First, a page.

As researchers and partners, we thought that mapping relationships – how organizations interact with each other – could help community leaders grasp the big picture and figure out new ways to address overlapping health challenges.

In an exploratory study co-led with Betsy Costenbader, we mapped the network of connections between HIV testing organizations and other health and social service agencies in Durham County. We surveyed 26 health and social service organizations, including six providing HIV testing services, about their relationships with each other and referrals. We made a visual network map of the relationships and mapped the geographic locations of organizations along with transportation routes and census data showing income disparities and racial composition of census tracks.

When we shared the study findings with participating organizations, they found that mapping the landscape of their relationships was a practical way to make cross-sector collaboration easier and to improve community health. They were very supportive of using this approach as a tool to monitor efforts to facilitate collaboration because it would allow organizations to assess how everyone is connected and what changes are occurring in the network over time.

Opportunities & gaps in cross-sector member networks
As part of our evaluation [for the Partnership for a Healthy Durham],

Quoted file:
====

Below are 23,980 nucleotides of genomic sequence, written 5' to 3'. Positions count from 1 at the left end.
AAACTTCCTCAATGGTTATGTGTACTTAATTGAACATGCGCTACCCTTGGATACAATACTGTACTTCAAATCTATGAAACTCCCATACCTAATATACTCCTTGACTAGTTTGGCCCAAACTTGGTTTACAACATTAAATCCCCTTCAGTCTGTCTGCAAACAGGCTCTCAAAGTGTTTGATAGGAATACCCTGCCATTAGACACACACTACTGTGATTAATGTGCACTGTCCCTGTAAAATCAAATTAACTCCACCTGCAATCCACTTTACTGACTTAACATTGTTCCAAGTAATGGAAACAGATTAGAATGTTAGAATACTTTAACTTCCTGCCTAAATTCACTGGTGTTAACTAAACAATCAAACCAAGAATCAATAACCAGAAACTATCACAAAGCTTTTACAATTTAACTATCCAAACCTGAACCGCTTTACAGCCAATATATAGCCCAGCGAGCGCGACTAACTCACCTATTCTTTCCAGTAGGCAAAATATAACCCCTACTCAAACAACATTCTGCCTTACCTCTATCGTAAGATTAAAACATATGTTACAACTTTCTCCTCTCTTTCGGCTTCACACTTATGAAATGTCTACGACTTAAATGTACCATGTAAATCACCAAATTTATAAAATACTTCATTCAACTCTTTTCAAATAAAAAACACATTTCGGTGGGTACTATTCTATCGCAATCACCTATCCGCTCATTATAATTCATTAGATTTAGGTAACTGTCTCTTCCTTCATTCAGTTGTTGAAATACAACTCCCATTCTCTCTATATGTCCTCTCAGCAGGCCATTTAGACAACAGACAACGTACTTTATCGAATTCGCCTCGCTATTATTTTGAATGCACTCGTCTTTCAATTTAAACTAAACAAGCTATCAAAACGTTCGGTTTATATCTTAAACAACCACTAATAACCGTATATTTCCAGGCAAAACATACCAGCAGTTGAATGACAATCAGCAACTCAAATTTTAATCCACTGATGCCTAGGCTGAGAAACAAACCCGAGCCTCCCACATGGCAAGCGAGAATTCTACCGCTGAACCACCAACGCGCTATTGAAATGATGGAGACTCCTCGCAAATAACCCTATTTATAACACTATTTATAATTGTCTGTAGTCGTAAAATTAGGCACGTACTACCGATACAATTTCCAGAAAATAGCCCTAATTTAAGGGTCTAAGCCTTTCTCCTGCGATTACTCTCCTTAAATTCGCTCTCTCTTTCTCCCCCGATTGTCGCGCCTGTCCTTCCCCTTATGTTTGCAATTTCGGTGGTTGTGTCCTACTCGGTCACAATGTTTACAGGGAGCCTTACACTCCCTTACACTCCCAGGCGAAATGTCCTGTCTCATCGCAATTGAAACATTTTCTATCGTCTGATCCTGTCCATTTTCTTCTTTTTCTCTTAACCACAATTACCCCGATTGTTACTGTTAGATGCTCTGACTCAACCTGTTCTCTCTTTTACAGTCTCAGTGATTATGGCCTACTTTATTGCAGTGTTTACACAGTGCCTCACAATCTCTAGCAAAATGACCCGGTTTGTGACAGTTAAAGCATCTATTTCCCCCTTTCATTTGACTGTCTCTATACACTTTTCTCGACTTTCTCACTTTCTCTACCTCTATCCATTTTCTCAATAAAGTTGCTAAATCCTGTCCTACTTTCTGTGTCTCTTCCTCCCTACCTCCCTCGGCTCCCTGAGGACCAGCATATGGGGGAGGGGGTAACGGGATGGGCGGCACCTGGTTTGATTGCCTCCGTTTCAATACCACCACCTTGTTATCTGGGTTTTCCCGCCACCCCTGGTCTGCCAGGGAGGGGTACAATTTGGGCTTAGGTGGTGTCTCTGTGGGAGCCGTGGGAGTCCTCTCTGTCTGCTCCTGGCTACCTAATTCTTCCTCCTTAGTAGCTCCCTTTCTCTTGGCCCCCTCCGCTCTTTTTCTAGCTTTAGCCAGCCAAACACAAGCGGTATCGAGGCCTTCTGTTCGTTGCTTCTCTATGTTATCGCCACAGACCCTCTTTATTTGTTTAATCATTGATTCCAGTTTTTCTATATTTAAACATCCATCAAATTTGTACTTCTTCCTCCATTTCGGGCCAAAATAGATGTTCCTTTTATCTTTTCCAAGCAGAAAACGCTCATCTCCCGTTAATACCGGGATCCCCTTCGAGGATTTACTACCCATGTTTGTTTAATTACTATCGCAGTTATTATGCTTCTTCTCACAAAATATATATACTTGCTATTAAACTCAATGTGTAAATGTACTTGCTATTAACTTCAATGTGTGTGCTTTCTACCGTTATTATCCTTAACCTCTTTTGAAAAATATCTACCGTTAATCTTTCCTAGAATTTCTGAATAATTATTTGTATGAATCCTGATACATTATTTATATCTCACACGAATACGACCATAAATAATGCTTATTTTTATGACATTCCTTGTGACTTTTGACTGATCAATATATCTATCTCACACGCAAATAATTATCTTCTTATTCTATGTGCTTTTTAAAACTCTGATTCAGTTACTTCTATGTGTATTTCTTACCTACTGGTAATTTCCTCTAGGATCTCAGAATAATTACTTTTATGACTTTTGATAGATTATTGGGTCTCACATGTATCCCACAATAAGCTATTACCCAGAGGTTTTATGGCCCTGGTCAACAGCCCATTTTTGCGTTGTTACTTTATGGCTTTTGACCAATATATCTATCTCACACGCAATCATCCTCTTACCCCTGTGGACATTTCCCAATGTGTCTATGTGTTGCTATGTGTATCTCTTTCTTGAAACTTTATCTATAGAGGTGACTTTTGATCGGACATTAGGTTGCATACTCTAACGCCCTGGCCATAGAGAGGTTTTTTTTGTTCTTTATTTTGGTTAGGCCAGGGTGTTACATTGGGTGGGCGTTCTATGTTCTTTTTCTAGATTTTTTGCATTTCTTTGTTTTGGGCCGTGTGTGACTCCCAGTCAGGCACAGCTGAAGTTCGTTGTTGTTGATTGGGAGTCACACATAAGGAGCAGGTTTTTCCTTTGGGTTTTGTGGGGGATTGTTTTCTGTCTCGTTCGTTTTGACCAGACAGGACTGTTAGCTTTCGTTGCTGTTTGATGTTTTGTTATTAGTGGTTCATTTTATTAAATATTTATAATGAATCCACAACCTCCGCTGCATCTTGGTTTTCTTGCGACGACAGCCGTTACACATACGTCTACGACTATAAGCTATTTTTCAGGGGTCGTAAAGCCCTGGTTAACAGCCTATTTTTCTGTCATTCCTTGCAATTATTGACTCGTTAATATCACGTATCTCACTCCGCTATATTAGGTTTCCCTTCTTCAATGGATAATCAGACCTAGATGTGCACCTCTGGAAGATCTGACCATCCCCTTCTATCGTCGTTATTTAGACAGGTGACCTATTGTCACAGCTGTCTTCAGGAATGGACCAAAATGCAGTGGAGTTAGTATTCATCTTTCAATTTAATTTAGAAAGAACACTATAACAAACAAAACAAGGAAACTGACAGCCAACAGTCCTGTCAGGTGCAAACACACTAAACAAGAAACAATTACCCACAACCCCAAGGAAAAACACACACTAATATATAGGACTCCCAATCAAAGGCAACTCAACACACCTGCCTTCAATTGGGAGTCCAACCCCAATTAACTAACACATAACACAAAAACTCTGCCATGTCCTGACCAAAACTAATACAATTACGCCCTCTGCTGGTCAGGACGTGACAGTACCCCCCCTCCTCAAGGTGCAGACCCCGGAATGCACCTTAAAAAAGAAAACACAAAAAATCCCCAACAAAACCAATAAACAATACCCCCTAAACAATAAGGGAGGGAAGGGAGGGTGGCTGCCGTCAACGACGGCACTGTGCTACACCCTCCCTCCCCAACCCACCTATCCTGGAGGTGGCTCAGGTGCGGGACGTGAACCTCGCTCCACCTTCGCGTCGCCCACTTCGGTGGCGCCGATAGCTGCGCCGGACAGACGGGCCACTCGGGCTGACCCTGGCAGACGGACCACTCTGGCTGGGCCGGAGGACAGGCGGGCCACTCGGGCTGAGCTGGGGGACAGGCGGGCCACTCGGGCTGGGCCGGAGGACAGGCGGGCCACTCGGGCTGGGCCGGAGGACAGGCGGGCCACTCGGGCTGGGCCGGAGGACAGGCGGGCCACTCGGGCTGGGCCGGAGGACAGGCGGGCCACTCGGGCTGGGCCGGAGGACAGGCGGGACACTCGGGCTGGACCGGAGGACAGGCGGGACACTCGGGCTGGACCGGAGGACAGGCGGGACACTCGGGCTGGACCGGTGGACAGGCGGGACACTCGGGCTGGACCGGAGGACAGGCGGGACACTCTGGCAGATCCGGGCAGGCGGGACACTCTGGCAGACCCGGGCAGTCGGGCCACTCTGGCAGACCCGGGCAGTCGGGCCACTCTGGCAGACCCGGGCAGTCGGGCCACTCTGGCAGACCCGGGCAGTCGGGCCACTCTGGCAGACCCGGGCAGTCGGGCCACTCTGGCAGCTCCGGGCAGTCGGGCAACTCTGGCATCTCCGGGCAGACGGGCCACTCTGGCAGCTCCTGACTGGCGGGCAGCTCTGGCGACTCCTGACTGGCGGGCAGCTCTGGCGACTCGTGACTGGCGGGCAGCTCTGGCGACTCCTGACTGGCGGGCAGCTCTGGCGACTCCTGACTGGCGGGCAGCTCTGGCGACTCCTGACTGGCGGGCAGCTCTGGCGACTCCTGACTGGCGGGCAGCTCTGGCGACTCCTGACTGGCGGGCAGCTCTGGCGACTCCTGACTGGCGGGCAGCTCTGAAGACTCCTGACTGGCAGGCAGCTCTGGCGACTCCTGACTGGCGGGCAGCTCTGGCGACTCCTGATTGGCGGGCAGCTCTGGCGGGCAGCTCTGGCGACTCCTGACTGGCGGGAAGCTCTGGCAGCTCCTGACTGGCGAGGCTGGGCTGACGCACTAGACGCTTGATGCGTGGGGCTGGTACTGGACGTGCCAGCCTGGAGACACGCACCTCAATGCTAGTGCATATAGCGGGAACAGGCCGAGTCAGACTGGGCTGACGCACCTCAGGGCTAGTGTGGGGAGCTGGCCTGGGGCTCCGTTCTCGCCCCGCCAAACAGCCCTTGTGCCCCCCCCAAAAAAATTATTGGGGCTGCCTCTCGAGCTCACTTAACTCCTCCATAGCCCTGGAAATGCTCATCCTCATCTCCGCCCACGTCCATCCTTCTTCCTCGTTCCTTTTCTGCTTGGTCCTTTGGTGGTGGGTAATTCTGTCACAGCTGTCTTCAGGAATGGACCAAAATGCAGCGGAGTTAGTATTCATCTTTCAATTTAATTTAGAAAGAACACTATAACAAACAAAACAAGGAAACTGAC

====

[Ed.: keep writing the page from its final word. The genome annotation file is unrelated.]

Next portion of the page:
we looked at how member organizations were networked.
In 2016, we leveraged FHI Foundation funds to conduct an evaluation for the Partnership for a Healthy Durham, a long-standing DCoDPH-supported group that has collaboration and community problem-solving as core to their mission. With several hundred members and 60+ organizations participating in five committees, members said they found it difficult to stay informed of what the different committees were doing. But they also noted that the way relationships are built within the partnership makes the collaboration that does emerge stronger and makes collective action possible. As one member said, “We can work together well because we’ve already all been working together…we already have those relationships built, and the trust is already there.”

As part of our evaluation, we looked at how member organizations were networked, with 40 local organizations participating in the exercise. We found a mix of sectors across this network, with organizations providing medical care connected to those providing education, human and social services, and other services. We could also see that two organizations – the Boys and Girls Club and the Department of Social Services – played a key role in bridging clusters of organizations that would otherwise be disconnected from each other.

Understanding & respecting the patient viewpoint
…researchers conducted interviews and focus groups with more than 300 black men in Durham to understand how to improve methods for conducting patient-centered research…
From 2012 to 2013, with Patient-Centered Outcomes Research Institute (PCORI) funding, FHI 360 researchers conducted interviews and focus groups with more than 300 black men in Durham, to understand how to improve methods for conducting patient-centered research and to explore men’s experiences and opinions regarding health and health care in Durham. The men who participated in the study offered honest and insightful views of their health experiences, which were later captured in an ethnodrama (a dramatized, written play based on narratives from the focus groups).